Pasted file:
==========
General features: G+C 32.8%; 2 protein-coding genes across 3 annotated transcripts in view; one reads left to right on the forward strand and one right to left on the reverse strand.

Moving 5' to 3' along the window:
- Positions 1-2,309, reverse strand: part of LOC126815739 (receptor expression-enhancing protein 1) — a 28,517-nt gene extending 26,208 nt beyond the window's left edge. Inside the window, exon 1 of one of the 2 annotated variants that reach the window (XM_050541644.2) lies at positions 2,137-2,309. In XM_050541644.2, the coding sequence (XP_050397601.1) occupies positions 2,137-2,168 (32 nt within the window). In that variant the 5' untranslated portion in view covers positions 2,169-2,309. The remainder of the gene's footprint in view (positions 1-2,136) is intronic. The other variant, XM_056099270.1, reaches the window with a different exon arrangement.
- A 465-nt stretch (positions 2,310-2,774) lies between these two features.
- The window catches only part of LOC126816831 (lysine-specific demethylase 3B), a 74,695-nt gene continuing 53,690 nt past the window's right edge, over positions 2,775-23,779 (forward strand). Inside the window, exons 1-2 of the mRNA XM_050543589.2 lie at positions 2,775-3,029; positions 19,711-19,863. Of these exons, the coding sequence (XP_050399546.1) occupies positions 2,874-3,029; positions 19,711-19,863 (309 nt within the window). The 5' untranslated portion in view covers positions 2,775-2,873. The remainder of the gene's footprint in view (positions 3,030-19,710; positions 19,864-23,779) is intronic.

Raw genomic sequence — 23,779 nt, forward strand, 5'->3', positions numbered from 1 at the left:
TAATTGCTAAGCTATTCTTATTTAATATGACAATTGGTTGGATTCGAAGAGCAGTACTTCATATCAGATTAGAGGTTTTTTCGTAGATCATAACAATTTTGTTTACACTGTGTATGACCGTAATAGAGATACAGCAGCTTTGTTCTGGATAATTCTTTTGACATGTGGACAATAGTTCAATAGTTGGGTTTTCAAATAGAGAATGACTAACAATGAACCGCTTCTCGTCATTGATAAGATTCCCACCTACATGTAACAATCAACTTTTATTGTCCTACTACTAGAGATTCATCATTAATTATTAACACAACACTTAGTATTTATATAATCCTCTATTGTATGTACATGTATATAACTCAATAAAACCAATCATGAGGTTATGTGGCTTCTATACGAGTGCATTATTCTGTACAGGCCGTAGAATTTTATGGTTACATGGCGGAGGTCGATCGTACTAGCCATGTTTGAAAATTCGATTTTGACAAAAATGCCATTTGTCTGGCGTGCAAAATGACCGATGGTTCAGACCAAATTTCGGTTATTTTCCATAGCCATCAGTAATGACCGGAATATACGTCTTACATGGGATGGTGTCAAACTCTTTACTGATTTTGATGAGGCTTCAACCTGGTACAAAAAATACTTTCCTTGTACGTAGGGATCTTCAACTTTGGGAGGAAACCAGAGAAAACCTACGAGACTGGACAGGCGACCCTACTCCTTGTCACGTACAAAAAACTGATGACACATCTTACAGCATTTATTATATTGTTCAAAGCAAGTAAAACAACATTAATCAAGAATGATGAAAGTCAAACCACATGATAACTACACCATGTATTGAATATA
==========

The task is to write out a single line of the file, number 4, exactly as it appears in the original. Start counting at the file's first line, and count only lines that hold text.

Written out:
- A 465-nt stretch (positions 2,310-2,774) lies between these two features.